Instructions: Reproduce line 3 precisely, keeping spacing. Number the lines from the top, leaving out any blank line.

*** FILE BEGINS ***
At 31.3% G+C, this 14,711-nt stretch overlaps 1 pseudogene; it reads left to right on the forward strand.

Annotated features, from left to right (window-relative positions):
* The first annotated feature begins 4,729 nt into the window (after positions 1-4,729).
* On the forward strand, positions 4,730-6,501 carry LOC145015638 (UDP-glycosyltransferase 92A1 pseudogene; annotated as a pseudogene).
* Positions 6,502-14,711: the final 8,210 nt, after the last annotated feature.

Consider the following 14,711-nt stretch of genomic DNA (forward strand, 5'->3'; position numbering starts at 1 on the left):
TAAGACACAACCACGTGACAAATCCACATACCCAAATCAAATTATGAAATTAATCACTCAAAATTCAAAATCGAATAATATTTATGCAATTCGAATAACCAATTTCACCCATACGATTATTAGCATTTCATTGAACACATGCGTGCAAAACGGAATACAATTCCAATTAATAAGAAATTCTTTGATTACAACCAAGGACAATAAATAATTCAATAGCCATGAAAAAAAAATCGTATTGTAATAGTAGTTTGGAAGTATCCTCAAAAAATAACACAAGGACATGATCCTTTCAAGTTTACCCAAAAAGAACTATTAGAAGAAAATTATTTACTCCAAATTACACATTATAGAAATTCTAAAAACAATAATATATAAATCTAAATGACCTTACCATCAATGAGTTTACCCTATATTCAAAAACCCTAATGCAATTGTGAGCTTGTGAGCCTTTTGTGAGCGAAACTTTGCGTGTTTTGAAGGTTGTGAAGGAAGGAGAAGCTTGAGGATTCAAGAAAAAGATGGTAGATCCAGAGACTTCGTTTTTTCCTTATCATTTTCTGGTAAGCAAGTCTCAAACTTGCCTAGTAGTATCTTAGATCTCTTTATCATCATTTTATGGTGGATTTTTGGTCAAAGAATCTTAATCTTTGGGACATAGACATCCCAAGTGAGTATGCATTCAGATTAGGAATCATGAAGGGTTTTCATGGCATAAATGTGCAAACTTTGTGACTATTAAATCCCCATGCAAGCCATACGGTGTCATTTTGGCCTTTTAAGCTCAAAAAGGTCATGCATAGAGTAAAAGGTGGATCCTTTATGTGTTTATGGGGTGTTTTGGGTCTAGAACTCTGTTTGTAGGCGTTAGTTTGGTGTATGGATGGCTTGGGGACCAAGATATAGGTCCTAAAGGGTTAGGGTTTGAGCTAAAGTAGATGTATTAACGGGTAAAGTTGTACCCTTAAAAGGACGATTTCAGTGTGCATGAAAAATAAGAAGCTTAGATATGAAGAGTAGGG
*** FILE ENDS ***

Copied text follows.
* The first annotated feature begins 4,729 nt into the window (after positions 1-4,729).